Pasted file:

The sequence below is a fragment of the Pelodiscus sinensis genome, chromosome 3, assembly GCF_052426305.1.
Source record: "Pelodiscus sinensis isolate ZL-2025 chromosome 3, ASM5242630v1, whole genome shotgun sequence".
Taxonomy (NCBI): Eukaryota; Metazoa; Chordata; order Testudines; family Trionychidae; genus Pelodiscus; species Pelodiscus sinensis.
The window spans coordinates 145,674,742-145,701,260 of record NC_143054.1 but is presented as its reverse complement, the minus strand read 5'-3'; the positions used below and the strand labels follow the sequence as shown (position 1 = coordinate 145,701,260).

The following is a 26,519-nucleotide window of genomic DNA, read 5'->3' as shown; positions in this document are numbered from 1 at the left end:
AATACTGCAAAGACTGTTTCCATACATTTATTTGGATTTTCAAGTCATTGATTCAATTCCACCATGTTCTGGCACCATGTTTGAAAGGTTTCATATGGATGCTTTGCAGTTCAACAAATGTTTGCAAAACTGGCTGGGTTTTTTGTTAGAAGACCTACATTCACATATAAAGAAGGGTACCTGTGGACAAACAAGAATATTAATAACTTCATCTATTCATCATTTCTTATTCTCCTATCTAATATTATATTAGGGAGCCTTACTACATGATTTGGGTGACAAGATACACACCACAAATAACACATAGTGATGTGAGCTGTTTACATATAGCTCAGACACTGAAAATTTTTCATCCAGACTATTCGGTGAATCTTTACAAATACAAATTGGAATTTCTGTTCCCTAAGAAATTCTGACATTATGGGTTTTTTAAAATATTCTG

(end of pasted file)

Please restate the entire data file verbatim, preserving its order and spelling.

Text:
The sequence below is a fragment of the Pelodiscus sinensis genome, chromosome 3, assembly GCF_052426305.1.
Source record: "Pelodiscus sinensis isolate ZL-2025 chromosome 3, ASM5242630v1, whole genome shotgun sequence".
Taxonomy (NCBI): Eukaryota; Metazoa; Chordata; order Testudines; family Trionychidae; genus Pelodiscus; species Pelodiscus sinensis.
The window spans coordinates 145,674,742-145,701,260 of record NC_143054.1 but is presented as its reverse complement, the minus strand read 5'-3'; the positions used below and the strand labels follow the sequence as shown (position 1 = coordinate 145,701,260).

The following is a 26,519-nucleotide window of genomic DNA, read 5'->3' as shown; positions in this document are numbered from 1 at the left end:
AATACTGCAAAGACTGTTTCCATACATTTATTTGGATTTTCAAGTCATTGATTCAATTCCACCATGTTCTGGCACCATGTTTGAAAGGTTTCATATGGATGCTTTGCAGTTCAACAAATGTTTGCAAAACTGGCTGGGTTTTTTGTTAGAAGACCTACATTCACATATAAAGAAGGGTACCTGTGGACAAACAAGAATATTAATAACTTCATCTATTCATCATTTCTTATTCTCCTATCTAATATTATATTAGGGAGCCTTACTACATGATTTGGGTGACAAGATACACACCACAAATAACACATAGTGATGTGAGCTGTTTACATATAGCTCAGACACTGAAAATTTTTCATCCAGACTATTCGGTGAATCTTTACAAATACAAATTGGAATTTCTGTTCCCTAAGAAATTCTGACATTATGGGTTTTTTAAAATATTCTG